Jantsen listed many recent cases against Baptist leaders across Kazakhstan who have been fined under Article 375 of the Code of Administrative Offences, which punishes religious activity by unregistered communities. On 26 April, a court fined Oleg Kosenko, who leads the church in the village of Borovoe in Akmola Region, 22,000 Tenge (1,107 Norwegian Kroner, 135 Euros or 183 US Dollars). The average monthly wage in small towns is estimated at 35,000 Tenge, with more in bigger cities and much less in villages.
On 13 March, a court in Aktobe [Aqtobe] again fined Andrei Grigoryev 109,000 Tenge, while four others were fined 54,000 Tenge. "The hearing was full of false statements and falsification of facts," Grigoryev told Forum 18 from Aktobe on 11 May. "They had already decided to fine us." He said one of those fined told the court he was not leading the service, but was then asked if he was singing and praying. "He said he was, so he was fined merely for singing and praying." The five appealed to the Regional Court, but in April the court rejected the appeal, he added.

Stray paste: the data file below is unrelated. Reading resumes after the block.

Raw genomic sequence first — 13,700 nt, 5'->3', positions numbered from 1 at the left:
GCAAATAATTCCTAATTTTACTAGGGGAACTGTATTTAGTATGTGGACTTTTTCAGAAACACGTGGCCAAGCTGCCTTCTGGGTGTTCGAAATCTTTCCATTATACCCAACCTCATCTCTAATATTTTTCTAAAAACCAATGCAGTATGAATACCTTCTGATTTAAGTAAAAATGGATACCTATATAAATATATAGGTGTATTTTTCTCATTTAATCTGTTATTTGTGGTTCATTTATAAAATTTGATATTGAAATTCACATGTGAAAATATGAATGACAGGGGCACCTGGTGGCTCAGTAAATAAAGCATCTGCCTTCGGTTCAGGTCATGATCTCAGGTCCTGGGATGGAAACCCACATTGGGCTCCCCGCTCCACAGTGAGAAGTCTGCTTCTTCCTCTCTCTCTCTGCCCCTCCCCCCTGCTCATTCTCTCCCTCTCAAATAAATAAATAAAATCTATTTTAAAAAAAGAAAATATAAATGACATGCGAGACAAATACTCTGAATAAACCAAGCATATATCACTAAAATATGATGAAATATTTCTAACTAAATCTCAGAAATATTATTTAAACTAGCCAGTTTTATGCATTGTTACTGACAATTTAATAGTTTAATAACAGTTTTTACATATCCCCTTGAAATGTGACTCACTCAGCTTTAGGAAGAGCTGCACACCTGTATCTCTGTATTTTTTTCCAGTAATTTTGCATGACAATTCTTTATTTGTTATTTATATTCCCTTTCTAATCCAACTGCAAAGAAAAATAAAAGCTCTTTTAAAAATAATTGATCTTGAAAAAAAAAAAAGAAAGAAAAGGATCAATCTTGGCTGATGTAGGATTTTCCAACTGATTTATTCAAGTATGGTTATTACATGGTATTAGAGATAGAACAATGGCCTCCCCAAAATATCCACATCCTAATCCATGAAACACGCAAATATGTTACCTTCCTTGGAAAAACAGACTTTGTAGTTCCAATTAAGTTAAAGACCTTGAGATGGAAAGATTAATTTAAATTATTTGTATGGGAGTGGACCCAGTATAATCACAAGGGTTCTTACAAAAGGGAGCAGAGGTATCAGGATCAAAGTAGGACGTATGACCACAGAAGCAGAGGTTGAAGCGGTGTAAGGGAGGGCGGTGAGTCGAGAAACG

The church has previously been "banned" by court order and Grigoryev has been fined more than once (see F18News 13 March 2007 http://www.forum18.org/Archive.php?article_id=931).
Grigoryev said they all refused to pay the fines. "We are not guilty." Court executors then started seizing property, including his car, washing machine and even a cart. "Most of the things were old and not worth much," he told Forum 18, "so they then issued a bailiff's order on two houses, one where the church meets and the other where we live, which I have from my parents. They're not driving us out yet, but we cannot do anything, such as selling them. This is illegality – they're doing just what they want."